Anaemia protects children again malaria – and providing iron supplements removes this protective effect, US researchers have reported.
The discovery has implications for how patients, particularly in malaria-endemic countries that lack adequate health services, are treated for iron deficiency, the researchers say.
Writing in EBioMedicine, a team at the University of North Carolina (UNC) at Chapel Hill, USA, have confirmed that iron deficiency anaemia protects children against the blood-stage of Plasmodium falciparum malaria in Africa. Treating the anaemia with iron reverses the protection, the researchers add.
The UNC researchers, who worked with teams from the Medical Research Council Unit in The Gambia, Africa, and the London School of Hygiene & Tropical Medicine, studied the red blood cells of 135 anaemic children aged six months to two years in a malaria-endemic region of The Gambia, where sickle-cell is also common.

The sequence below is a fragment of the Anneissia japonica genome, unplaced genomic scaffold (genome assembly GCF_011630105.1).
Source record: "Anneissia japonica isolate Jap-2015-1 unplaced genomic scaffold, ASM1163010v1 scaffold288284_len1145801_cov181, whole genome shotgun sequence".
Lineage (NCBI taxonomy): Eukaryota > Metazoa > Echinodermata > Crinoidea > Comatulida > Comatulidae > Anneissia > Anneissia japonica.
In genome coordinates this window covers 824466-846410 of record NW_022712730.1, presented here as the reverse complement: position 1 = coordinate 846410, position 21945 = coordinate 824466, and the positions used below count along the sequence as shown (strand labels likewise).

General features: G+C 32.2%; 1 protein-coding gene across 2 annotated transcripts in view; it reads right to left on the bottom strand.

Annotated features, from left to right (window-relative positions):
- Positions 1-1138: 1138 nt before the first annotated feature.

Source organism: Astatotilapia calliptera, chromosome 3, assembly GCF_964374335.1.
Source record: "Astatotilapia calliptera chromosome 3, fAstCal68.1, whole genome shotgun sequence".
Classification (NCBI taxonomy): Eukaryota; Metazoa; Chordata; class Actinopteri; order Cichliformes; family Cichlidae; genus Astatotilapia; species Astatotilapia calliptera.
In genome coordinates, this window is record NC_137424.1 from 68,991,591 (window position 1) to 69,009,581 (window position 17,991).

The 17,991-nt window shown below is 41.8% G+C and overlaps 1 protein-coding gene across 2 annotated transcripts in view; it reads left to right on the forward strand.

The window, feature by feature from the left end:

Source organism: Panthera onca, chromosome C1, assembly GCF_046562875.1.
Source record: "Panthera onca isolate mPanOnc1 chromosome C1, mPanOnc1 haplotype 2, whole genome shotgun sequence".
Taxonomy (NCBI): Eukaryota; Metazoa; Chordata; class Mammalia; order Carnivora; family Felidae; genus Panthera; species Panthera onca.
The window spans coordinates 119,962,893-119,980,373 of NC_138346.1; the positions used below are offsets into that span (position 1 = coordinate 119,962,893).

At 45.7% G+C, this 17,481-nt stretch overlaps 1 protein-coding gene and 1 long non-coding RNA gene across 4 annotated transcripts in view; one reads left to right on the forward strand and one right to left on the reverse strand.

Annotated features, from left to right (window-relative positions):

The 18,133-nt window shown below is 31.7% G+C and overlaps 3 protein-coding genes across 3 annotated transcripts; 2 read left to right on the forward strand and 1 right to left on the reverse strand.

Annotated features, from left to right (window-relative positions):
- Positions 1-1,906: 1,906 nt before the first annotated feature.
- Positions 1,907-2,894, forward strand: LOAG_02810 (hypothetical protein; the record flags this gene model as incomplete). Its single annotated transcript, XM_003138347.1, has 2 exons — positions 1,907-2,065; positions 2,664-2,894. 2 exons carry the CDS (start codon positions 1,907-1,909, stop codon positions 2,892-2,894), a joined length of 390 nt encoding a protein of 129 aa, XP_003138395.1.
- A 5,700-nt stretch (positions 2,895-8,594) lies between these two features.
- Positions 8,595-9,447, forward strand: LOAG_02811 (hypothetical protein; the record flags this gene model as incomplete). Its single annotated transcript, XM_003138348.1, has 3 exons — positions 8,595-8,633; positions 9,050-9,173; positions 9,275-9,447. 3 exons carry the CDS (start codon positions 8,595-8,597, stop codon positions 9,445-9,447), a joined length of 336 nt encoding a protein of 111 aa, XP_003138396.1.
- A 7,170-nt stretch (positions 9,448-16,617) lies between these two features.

The youngsters were given iron via micronutrient powder for 84 days and their red blood cells were analysed at the beginning of the iron supplementation trial, as well as day 49 and day 84.
Previous studies had shown a protective effect from malaria among children with sickle-cell trait. However, during this trial, the team found that on a population-wide basis, anaemia reduced the blood-stage of malaria by 16% while the sickle-cell trait only reduced it by 4%.
“Our finding that anaemia offers greater natural protection against blood-stage malaria infection than sickle-cell trait has led us to formulate the interesting hypothesis that the widespread prevalence of anaemia in people of African descent is a genetic signature of malaria," said lead author Dr Morgan Goheen, of the UNC Department of Microbiology and Immunology.
They found that deficits in invasion and growth for blood stage P. falciparum were reversed when anaemic children received seven weeks of iron supplementation.
The team says their results back up evidence that iron supplementation increases the risk of P. falciparum malaria and also provide support for the use of malaria prophylaxis by iron supplementation programs, especially during the critical, early phases of the erythroid recovery.
Source: Anemia Offers Stronger Protection Than Sickle Cell Trait Against the Erythrocytic Stage of Falciparum Malaria and This Protection Is Reversed by Iron Supplementation EBioMedicine 8 November 2016; doi:10.1016/j.ebiom.2016.11.011
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